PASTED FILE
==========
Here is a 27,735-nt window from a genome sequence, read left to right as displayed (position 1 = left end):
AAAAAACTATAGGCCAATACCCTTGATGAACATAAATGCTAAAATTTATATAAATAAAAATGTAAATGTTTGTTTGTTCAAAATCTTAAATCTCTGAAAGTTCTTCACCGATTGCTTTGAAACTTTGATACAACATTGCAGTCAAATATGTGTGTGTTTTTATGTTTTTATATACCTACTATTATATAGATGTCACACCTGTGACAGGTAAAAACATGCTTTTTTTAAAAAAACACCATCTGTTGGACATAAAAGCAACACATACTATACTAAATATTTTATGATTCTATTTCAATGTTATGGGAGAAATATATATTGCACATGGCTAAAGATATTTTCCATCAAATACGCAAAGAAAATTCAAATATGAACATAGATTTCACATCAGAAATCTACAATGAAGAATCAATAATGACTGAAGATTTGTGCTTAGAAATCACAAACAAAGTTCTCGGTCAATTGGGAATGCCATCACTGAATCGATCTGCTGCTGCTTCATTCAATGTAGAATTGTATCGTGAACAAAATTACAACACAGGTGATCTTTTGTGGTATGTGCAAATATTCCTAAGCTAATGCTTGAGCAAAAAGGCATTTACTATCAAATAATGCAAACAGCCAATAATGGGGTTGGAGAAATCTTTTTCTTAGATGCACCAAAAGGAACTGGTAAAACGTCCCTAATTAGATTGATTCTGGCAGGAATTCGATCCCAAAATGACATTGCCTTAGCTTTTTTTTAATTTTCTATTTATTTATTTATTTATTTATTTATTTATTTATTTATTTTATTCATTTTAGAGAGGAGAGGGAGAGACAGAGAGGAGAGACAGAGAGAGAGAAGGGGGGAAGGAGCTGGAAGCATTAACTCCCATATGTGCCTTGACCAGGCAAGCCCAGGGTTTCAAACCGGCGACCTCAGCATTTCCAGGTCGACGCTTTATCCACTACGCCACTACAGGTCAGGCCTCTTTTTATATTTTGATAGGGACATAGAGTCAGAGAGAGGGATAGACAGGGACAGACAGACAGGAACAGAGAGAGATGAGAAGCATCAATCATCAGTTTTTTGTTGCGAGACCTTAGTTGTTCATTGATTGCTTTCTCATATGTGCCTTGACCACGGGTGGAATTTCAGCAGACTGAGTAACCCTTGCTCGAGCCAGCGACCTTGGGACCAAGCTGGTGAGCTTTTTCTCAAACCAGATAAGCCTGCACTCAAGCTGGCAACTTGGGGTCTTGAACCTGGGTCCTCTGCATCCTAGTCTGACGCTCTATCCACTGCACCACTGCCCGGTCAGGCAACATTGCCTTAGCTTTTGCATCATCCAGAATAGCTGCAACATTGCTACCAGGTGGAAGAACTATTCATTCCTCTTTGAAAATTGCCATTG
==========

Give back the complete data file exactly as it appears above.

Here is a 27,735-nt window from a genome sequence, read left to right as displayed (position 1 = left end):
AAAAAACTATAGGCCAATACCCTTGATGAACATAAATGCTAAAATTTATATAAATAAAAATGTAAATGTTTGTTTGTTCAAAATCTTAAATCTCTGAAAGTTCTTCACCGATTGCTTTGAAACTTTGATACAACATTGCAGTCAAATATGTGTGTGTTTTTATGTTTTTATATACCTACTATTATATAGATGTCACACCTGTGACAGGTAAAAACATGCTTTTTTTAAAAAAACACCATCTGTTGGACATAAAAGCAACACATACTATACTAAATATTTTATGATTCTATTTCAATGTTATGGGAGAAATATATATTGCACATGGCTAAAGATATTTTCCATCAAATACGCAAAGAAAATTCAAATATGAACATAGATTTCACATCAGAAATCTACAATGAAGAATCAATAATGACTGAAGATTTGTGCTTAGAAATCACAAACAAAGTTCTCGGTCAATTGGGAATGCCATCACTGAATCGATCTGCTGCTGCTTCATTCAATGTAGAATTGTATCGTGAACAAAATTACAACACAGGTGATCTTTTGTGGTATGTGCAAATATTCCTAAGCTAATGCTTGAGCAAAAAGGCATTTACTATCAAATAATGCAAACAGCCAATAATGGGGTTGGAGAAATCTTTTTCTTAGATGCACCAAAAGGAACTGGTAAAACGTCCCTAATTAGATTGATTCTGGCAGGAATTCGATCCCAAAATGACATTGCCTTAGCTTTTTTTTAATTTTCTATTTATTTATTTATTTATTTATTTATTTATTTATTTATTTTATTCATTTTAGAGAGGAGAGGGAGAGACAGAGAGGAGAGACAGAGAGAGAGAAGGGGGGAAGGAGCTGGAAGCATTAACTCCCATATGTGCCTTGACCAGGCAAGCCCAGGGTTTCAAACCGGCGACCTCAGCATTTCCAGGTCGACGCTTTATCCACTACGCCACTACAGGTCAGGCCTCTTTTTATATTTTGATAGGGACATAGAGTCAGAGAGAGGGATAGACAGGGACAGACAGACAGGAACAGAGAGAGATGAGAAGCATCAATCATCAGTTTTTTGTTGCGAGACCTTAGTTGTTCATTGATTGCTTTCTCATATGTGCCTTGACCACGGGTGGAATTTCAGCAGACTGAGTAACCCTTGCTCGAGCCAGCGACCTTGGGACCAAGCTGGTGAGCTTTTTCTCAAACCAGATAAGCCTGCACTCAAGCTGGCAACTTGGGGTCTTGAACCTGGGTCCTCTGCATCCTAGTCTGACGCTCTATCCACTGCACCACTGCCCGGTCAGGCAACATTGCCTTAGCTTTTGCATCATCCAGAATAGCTGCAACATTGCTACCAGGTGGAAGAACTATTCATTCCTCTTTGAAAATTGCCATTG